Nicole Gelinas of the Manhattan Institute shows why price ceilings on apartments hurt those it intends to help — but also why rent control is here to stay. She explains the background of rent control in America (focusing on New York in particular) and the negative effect it has on prospective renters and on the quality of rent-controlled apartments. Did you know that landlords of rent controlled apartments in New York City rarely improve their properties? Watch this video and learn why. Hint: They know that there’s a long line of people ready to move in if their current tenants get fed up. And even though evidence suggests (and economists on the Left and Right agree) that rent control is self-destructive, the voters love it!
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There’s no hot button issue hotter than rent control. Even the most courageous politican quakes at the idea of opposing it. For starters, no one likes landlords. Second, those who benefit from rent control — and there are a lot of them — vote. And it has huge emotional appeal.
Imagine this six o’clock news story: a reporter interviews a senior citizen describing how she’ll have to vacate her small apartment, her home for twenty five years, if her rent control isn’t maintained. What politician wants to go up against that?
These are just a few of the reasons why, once a city adopts rent control, it’s almost impossible to dislodge it. But does rent control work? Does it lower or raise housing costs? And does it increase the building of more affordable housing? It might surprise you to know that nearly all economists — on the right and the left — from the late Milton Friedman to Paul Krugman agree that the answer is no.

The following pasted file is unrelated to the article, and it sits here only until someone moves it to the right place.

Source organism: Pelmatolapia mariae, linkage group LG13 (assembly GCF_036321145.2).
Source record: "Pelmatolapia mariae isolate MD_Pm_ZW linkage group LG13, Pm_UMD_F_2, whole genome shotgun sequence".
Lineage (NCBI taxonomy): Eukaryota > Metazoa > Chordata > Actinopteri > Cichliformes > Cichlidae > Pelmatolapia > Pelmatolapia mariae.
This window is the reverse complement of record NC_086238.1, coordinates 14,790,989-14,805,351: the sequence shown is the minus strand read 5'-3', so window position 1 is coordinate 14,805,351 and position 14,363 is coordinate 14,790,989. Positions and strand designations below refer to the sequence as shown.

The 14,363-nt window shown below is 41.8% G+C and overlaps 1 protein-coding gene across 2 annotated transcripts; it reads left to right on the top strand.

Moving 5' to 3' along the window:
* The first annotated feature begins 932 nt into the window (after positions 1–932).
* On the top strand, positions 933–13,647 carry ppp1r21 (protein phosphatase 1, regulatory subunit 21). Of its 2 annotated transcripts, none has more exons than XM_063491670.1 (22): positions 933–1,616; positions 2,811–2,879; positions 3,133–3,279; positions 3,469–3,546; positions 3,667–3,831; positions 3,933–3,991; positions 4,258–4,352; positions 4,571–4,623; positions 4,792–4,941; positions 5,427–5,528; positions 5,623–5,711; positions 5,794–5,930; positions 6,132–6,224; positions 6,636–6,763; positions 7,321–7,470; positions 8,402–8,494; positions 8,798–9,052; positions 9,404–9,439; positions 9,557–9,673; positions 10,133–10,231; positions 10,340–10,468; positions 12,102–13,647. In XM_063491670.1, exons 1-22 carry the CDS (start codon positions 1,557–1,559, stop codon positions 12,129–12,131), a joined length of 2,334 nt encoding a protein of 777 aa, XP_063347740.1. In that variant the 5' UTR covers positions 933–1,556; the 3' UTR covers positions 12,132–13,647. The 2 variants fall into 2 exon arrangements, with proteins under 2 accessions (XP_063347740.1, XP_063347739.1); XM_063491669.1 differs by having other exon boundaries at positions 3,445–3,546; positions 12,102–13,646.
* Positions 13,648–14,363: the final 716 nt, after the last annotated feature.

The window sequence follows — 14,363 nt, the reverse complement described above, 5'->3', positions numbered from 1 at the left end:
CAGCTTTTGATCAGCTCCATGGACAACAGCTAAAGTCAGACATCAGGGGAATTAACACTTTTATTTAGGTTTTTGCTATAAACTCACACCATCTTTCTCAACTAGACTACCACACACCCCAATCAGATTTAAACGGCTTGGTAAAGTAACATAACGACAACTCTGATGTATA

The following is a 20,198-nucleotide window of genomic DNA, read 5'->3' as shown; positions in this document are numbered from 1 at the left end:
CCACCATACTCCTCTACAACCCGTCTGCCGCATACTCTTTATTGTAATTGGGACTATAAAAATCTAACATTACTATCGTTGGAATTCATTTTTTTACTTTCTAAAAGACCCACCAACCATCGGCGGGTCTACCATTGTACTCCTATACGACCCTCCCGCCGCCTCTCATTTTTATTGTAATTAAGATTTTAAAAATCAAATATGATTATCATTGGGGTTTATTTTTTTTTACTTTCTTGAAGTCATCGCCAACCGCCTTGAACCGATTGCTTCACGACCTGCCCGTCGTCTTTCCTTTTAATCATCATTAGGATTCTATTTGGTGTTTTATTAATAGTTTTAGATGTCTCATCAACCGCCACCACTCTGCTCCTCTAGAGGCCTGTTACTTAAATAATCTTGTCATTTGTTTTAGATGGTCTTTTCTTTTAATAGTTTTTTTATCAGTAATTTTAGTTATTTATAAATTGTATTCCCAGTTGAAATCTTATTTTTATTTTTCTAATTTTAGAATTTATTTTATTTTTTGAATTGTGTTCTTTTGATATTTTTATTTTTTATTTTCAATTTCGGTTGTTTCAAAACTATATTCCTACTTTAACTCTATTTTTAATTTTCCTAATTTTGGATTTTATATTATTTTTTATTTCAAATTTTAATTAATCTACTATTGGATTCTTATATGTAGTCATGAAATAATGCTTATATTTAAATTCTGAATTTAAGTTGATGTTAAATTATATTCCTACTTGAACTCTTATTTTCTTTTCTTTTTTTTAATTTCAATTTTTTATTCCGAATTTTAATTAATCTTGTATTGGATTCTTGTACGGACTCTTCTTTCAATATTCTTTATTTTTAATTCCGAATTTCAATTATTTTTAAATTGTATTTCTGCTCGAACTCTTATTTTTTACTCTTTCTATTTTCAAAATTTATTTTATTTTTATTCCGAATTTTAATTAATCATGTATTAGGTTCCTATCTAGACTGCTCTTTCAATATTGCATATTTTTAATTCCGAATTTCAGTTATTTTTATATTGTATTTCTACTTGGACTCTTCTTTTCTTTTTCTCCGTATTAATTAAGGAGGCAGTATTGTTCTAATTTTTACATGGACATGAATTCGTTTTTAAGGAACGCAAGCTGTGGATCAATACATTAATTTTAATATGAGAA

In a survey of 464 economists in the May 1992 issue of American Economic Review, 93% said that “a ceiling on rents reduces the quantity and quality of housing available.” Why the unanimity? Because it’s an accepted economic principle that government imposed price controls — and that’s what rent control is — always leads to price distortions — in this case rents.This applies everywhere, but let’s focus on New York City, the place where I have concentrated my research.
New York has the biggest rental market in the country. Of the city’s 8.2 million residents, 5 and a half million rent. And these five and a half million renters live in about 2.2 million apartments or rented houses.
Every year, a city board votes on how much owners of rent-regulated apartments will be able to charge their tenants for the following year’s one-year or two-year leases. The board members base their decisions not on supply and demand but on an estimate of how much costs such as fuel and insurance have risen. And, of course, how much of an increase voters will tolerate.
Think about what this means: the longer you stay in your apartment the more you benefit from below-market rents. Or to put it another way, why would you ever leave your rent controlled apartment?
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